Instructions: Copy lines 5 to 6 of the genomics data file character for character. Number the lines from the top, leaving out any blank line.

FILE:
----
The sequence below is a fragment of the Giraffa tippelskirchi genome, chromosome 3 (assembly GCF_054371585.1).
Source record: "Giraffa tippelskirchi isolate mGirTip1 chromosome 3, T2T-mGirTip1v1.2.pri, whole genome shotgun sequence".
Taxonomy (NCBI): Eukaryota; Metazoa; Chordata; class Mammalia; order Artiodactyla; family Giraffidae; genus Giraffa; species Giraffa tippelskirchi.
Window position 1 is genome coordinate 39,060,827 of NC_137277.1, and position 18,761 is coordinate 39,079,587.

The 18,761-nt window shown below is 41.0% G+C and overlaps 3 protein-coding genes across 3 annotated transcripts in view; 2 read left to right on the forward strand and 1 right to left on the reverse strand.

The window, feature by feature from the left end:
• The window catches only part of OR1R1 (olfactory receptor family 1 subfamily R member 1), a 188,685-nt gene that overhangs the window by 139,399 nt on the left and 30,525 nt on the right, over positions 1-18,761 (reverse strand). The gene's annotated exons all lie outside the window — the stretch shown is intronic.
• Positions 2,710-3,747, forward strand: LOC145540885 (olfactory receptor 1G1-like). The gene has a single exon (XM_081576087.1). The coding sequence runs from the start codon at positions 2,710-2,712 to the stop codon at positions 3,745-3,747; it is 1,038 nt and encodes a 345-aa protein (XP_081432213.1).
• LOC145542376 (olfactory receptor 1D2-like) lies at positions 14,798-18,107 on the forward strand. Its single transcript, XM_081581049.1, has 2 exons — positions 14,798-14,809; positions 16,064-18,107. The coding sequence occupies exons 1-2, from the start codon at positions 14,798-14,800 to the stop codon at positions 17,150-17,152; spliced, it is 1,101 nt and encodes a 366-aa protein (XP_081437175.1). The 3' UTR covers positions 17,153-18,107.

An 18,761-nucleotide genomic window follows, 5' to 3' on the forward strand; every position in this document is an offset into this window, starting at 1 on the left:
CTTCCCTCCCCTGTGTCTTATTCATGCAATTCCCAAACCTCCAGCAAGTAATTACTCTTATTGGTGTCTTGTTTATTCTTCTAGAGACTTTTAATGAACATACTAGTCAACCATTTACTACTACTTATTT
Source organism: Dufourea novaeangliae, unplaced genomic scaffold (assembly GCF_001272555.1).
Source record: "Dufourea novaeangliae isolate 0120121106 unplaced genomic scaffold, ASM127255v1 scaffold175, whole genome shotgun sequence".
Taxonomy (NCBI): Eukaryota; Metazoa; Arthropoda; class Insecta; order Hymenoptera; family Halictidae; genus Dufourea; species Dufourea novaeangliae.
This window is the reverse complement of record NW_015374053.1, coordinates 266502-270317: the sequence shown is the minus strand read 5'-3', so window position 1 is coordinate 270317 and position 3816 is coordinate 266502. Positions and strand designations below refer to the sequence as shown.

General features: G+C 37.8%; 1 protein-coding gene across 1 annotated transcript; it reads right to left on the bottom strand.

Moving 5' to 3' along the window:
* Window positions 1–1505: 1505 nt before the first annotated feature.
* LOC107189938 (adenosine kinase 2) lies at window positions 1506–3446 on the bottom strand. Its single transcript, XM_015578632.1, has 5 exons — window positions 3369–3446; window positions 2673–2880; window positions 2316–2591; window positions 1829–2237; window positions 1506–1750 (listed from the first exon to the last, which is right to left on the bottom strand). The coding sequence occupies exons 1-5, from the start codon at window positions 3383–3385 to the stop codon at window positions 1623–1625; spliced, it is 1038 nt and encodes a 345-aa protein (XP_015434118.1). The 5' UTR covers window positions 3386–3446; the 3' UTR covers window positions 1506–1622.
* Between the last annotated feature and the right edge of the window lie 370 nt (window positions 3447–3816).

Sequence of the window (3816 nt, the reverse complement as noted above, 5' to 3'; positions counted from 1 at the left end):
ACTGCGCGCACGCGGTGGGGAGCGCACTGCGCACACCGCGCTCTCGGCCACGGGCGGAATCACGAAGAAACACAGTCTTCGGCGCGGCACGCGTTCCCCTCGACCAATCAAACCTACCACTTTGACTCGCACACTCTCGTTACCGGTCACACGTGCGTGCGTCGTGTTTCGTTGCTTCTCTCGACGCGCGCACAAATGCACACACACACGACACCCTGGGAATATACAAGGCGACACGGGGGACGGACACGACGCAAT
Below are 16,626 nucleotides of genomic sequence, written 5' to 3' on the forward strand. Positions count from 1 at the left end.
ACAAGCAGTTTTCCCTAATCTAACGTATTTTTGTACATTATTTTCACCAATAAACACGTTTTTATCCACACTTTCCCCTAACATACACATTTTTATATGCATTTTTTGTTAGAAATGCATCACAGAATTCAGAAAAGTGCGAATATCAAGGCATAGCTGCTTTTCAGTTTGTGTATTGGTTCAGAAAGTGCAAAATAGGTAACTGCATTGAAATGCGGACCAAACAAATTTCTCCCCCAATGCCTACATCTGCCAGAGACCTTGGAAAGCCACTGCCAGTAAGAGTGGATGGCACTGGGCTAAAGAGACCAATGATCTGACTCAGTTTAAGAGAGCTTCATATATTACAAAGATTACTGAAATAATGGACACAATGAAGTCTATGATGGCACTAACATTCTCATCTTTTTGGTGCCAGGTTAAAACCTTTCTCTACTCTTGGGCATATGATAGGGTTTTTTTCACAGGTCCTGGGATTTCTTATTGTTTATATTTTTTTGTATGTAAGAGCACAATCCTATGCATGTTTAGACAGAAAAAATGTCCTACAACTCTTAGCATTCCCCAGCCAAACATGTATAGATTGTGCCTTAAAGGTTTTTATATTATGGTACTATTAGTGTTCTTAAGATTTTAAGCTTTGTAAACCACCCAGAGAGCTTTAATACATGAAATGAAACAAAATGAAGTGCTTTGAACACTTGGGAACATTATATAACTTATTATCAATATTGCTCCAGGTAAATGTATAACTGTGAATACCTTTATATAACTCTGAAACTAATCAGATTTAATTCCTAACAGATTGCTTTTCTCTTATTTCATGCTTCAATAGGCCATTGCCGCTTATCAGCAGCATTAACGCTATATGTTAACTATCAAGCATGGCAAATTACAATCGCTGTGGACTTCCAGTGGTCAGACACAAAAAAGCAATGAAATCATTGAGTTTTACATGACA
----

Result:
The 18,761-nt window shown below is 41.0% G+C and overlaps 3 protein-coding genes across 3 annotated transcripts in view; 2 read left to right on the forward strand and 1 right to left on the reverse strand.

The window, feature by feature from the left end: